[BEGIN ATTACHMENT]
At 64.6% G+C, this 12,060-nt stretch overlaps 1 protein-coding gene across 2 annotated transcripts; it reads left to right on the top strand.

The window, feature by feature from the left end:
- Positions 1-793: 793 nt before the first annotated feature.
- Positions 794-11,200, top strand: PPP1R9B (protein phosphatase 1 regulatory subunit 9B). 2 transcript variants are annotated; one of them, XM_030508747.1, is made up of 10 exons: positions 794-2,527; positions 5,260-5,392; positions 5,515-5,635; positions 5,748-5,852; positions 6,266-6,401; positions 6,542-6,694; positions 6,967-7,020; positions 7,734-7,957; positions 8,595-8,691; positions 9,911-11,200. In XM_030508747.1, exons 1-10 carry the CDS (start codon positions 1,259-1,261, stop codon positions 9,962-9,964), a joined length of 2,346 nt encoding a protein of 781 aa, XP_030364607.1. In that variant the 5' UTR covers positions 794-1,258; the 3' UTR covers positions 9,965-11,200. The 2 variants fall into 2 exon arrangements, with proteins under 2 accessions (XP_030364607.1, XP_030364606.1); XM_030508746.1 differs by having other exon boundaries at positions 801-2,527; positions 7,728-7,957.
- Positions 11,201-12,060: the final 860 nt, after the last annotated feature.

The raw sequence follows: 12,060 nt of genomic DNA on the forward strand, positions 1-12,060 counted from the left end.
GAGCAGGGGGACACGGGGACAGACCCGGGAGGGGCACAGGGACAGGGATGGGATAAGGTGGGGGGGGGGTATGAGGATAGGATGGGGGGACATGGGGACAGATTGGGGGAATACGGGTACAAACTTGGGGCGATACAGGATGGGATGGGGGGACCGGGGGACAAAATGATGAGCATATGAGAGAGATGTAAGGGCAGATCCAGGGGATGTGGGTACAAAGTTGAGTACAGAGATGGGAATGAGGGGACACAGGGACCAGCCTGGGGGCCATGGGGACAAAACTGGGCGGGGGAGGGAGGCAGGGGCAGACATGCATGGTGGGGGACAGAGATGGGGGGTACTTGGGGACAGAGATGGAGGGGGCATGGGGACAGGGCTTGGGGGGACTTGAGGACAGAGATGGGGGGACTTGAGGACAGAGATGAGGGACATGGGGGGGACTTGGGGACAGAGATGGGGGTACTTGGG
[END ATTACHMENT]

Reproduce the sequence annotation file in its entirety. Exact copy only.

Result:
At 64.6% G+C, this 12,060-nt stretch overlaps 1 protein-coding gene across 2 annotated transcripts; it reads left to right on the top strand.

The window, feature by feature from the left end:
- Positions 1-793: 793 nt before the first annotated feature.
- Positions 794-11,200, top strand: PPP1R9B (protein phosphatase 1 regulatory subunit 9B). 2 transcript variants are annotated; one of them, XM_030508747.1, is made up of 10 exons: positions 794-2,527; positions 5,260-5,392; positions 5,515-5,635; positions 5,748-5,852; positions 6,266-6,401; positions 6,542-6,694; positions 6,967-7,020; positions 7,734-7,957; positions 8,595-8,691; positions 9,911-11,200. In XM_030508747.1, exons 1-10 carry the CDS (start codon positions 1,259-1,261, stop codon positions 9,962-9,964), a joined length of 2,346 nt encoding a protein of 781 aa, XP_030364607.1. In that variant the 5' UTR covers positions 794-1,258; the 3' UTR covers positions 9,965-11,200. The 2 variants fall into 2 exon arrangements, with proteins under 2 accessions (XP_030364607.1, XP_030364606.1); XM_030508746.1 differs by having other exon boundaries at positions 801-2,527; positions 7,728-7,957.
- Positions 11,201-12,060: the final 860 nt, after the last annotated feature.

The raw sequence follows: 12,060 nt of genomic DNA on the forward strand, positions 1-12,060 counted from the left end.
GAGCAGGGGGACACGGGGACAGACCCGGGAGGGGCACAGGGACAGGGATGGGATAAGGTGGGGGGGGGGTATGAGGATAGGATGGGGGGACATGGGGACAGATTGGGGGAATACGGGTACAAACTTGGGGCGATACAGGATGGGATGGGGGGACCGGGGGACAAAATGATGAGCATATGAGAGAGATGTAAGGGCAGATCCAGGGGATGTGGGTACAAAGTTGAGTACAGAGATGGGAATGAGGGGACACAGGGACCAGCCTGGGGGCCATGGGGACAAAACTGGGCGGGGGAGGGAGGCAGGGGCAGACATGCATGGTGGGGGACAGAGATGGGGGGTACTTGGGGACAGAGATGGAGGGGGCATGGGGACAGGGCTTGGGGGGACTTGAGGACAGAGATGGGGGGACTTGAGGACAGAGATGAGGGACATGGGGGGGACTTGGGGACAGAGATGGGGGTACTTGGG